But we remain simple people. Death is the simple answer. The people would not see the longer story. They want the story to end in 3 hours. We aren’t a crowd who are familiar with seqeuls spreading over years. Our stories are long but at the endo f 3 hours the people walk into the sunset. The dangerous morons want this. A sequel could mean a change of many things, including a loss of their power. Time, after all, is transient.

This is a country where I live. A country ruled by emotions, cunningness and plotting rather than careful planning of the future We waste resources, we blow up people and hten we pretend to be simple.

This is the country we live in.

A country of simple emotions.

The Category of Indian Citizens

Its been a day of several post revisions.

The post had been on my mind since I heard about the death of Bal Thackeray and the eulogies trending online from everyone.

Bal Thackeray in my memory has constantly been someone who disrupted a lot of things in the name of protecting the Hindu Culture. It was there from school days, when we used to cheer a day of bandh and no school. The reasons were unimportant but it seeped in somewhere there, that it was because of Shiv Sena. Later, some comments made by Mr. Thackeray rankled. We debated, argued and left it at that.

But Bal Thackeray was a man to be admired for his consolidation of his position in a city like Bombay, which would have possibly seen many men with his ideals. He built an empire that very few men could build and sustain, even if it was based on partisianism, divide and rule policy and cashing on the frustration native Mumbai dwellers had against the burgeoning population of the city without any proper amenities.

I searched for hours for the man’s contribution to society. A man of his stature obviously had something to contribute. The most I came across was his role as a godfather, solving disputes that Courts would have taken years to solve. There were many men who admired him for that alone. The fairness of these judgements are not for us comment upon.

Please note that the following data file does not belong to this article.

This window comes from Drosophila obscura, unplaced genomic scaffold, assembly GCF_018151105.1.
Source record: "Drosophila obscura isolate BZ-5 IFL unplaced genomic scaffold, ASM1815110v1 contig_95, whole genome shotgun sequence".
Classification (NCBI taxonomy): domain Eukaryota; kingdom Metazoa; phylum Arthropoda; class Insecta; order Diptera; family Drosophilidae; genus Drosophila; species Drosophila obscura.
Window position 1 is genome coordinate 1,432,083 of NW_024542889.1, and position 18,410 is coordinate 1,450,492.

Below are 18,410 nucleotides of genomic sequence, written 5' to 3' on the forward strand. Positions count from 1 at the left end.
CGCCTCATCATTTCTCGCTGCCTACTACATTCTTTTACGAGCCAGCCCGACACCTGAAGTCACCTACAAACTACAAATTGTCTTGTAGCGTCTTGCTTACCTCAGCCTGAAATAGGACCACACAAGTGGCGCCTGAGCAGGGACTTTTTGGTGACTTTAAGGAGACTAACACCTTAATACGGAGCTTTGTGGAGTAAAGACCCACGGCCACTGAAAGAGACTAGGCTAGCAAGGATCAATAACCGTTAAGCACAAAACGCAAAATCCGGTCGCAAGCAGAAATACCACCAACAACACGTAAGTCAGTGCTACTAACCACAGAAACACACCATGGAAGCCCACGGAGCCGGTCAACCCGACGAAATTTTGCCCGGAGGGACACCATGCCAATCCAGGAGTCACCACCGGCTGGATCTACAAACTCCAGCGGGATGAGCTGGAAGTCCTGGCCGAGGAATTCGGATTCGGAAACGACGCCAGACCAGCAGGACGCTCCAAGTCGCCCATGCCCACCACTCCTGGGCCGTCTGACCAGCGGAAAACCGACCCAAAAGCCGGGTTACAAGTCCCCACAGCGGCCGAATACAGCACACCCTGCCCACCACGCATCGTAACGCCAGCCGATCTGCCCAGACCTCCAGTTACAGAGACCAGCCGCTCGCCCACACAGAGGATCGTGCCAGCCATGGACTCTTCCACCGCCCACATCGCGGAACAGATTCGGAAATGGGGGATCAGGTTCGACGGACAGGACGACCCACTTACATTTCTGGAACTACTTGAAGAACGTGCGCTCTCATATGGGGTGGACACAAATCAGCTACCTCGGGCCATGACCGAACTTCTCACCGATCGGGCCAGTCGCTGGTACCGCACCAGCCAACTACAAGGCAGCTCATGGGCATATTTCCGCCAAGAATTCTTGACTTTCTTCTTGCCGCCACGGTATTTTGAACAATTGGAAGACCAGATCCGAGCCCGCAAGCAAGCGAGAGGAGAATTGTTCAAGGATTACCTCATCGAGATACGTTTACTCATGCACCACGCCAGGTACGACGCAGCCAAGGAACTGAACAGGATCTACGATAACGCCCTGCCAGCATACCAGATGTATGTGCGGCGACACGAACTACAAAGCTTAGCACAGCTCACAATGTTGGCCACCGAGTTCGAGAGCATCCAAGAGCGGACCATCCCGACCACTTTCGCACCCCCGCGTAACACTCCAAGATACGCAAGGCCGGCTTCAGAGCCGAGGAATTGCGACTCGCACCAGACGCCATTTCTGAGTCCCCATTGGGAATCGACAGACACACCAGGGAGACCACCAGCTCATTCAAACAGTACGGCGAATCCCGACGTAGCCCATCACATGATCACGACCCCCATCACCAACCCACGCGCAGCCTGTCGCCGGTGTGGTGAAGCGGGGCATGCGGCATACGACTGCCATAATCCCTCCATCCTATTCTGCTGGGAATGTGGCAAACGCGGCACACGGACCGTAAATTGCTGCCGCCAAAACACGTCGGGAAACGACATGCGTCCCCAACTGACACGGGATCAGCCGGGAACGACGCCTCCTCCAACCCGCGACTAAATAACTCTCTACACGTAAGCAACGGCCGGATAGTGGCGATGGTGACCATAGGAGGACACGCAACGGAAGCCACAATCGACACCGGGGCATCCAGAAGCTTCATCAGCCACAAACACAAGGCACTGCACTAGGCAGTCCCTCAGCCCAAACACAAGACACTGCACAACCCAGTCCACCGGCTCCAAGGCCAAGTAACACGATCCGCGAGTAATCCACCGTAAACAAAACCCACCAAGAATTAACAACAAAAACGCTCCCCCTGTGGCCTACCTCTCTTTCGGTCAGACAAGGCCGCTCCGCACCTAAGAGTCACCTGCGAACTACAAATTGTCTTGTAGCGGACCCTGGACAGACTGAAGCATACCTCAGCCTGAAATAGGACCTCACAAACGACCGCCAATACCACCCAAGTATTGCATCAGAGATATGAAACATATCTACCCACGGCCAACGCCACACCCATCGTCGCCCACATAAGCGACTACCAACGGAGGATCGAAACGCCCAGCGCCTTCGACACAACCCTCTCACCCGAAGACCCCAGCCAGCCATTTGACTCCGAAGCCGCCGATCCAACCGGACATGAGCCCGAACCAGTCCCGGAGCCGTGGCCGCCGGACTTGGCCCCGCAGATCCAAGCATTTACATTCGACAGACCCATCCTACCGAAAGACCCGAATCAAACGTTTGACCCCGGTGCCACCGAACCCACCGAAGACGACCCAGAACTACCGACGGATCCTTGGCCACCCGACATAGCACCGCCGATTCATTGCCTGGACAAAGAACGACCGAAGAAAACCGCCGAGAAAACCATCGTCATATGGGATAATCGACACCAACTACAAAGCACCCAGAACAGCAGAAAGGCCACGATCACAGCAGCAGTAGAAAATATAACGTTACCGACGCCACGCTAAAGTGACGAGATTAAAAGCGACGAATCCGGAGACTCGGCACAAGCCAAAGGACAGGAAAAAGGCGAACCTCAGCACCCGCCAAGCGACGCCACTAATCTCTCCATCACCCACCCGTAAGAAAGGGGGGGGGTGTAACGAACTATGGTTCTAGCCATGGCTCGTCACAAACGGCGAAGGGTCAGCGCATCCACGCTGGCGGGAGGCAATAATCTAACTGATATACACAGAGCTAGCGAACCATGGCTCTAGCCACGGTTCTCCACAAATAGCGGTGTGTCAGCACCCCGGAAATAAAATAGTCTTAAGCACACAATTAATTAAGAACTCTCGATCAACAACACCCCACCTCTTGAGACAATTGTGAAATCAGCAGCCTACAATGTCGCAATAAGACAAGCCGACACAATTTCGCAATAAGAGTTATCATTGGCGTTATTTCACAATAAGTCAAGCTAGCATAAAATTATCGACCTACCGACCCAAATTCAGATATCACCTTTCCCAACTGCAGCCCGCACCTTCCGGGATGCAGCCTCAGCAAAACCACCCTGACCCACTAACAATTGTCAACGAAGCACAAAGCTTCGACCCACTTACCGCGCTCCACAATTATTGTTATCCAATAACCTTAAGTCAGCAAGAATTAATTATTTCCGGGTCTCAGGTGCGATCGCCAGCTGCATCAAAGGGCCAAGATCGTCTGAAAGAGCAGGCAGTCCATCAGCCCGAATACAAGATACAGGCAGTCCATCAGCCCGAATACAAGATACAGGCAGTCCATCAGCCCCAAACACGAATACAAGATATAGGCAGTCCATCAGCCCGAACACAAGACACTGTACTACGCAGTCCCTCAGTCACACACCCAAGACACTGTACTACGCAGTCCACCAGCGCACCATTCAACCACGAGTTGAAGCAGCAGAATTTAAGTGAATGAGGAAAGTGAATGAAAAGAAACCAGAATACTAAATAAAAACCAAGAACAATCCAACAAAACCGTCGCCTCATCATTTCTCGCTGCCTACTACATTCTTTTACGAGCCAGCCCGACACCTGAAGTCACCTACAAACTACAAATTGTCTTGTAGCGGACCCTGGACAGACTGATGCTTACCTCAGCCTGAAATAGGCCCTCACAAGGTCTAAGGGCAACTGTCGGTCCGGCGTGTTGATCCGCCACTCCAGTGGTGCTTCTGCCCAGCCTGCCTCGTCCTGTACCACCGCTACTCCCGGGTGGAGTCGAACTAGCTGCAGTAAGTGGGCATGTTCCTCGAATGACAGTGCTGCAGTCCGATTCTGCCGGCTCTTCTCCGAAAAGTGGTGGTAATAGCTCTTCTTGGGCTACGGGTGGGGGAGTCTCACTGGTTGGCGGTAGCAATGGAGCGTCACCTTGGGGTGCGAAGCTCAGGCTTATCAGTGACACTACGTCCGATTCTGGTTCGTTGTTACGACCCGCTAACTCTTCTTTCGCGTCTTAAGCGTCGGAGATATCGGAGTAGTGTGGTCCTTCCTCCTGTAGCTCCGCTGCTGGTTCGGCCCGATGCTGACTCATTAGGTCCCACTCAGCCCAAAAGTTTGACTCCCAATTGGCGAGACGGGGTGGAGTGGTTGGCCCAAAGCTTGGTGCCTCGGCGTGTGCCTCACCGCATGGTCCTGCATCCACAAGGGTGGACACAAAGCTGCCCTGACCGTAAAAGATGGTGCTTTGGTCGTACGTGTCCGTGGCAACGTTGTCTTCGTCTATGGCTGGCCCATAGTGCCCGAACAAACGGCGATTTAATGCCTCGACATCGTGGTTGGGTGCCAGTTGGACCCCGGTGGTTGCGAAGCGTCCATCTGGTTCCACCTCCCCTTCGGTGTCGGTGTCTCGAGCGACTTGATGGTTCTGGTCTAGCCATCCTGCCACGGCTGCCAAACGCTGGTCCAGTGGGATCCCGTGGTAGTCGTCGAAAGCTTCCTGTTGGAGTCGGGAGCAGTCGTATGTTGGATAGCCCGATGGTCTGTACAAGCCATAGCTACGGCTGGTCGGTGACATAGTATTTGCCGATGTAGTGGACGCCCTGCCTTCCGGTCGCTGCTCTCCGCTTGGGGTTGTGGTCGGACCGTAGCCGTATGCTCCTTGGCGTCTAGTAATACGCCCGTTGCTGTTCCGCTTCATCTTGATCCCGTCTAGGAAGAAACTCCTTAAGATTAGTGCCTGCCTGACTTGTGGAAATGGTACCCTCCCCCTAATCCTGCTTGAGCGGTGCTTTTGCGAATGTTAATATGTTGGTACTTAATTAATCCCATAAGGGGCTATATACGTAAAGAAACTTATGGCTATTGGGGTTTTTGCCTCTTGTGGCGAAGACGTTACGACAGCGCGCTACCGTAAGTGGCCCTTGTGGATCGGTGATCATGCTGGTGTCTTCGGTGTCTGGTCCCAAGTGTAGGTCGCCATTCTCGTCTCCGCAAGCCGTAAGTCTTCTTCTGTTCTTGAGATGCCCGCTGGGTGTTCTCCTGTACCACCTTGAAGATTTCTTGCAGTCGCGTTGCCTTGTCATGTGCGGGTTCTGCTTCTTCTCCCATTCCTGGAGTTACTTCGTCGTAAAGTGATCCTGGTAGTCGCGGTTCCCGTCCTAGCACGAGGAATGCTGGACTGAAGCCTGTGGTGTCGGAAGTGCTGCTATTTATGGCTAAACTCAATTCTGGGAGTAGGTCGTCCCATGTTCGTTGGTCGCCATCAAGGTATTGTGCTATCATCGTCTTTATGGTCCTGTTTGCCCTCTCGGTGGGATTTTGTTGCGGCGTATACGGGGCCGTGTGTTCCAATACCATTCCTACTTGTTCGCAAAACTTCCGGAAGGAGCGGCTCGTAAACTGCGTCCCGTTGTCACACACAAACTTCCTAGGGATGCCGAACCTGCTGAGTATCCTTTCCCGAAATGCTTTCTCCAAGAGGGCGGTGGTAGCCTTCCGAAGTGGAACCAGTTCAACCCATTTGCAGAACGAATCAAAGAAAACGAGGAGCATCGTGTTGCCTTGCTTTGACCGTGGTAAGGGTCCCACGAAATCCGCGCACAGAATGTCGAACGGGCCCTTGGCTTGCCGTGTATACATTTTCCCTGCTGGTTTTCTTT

But it remained surprising to see so many eulogies about Mr. Thackeray, particularly from eminent personalities. A closer look, however, revealed that this was mere good business sense.

Many Bollywood and other people from the movie industry had close ties to him. He was a necessity for them, perhaps. You cannot take on the “Emperor of Mumbai” and live in peace and make a living there, at that level.

There are conflicting pictures of the man. As Vir Sanghvi quoted in his blog on HT, anyone reading about the man after his death would think they were reading about someone else. But even in life, he was quoted as being warm, generous, unassuming, hard lined, cynical and all those other adjectives.

The only person who said he could pay a tribute to Bal Thackeray was the Chairman of the Press Council of India and a former judge in the Supreme Court of India. He said much of what I was thinking in this article in The Hindu.

Mr. Thackeray, to me, was a man who advocated the ‘purity’ formula, like his idol Adolf Hitler. Shiv Sena in my memory has been an organization that creates trouble… vandalizing stores, going on rampages against anything Western that caught their attention. Which was a little hypocritical as their leader was known to enjoy finer alcoholic beverages and cigars manufactured in these very nations they were protesting against.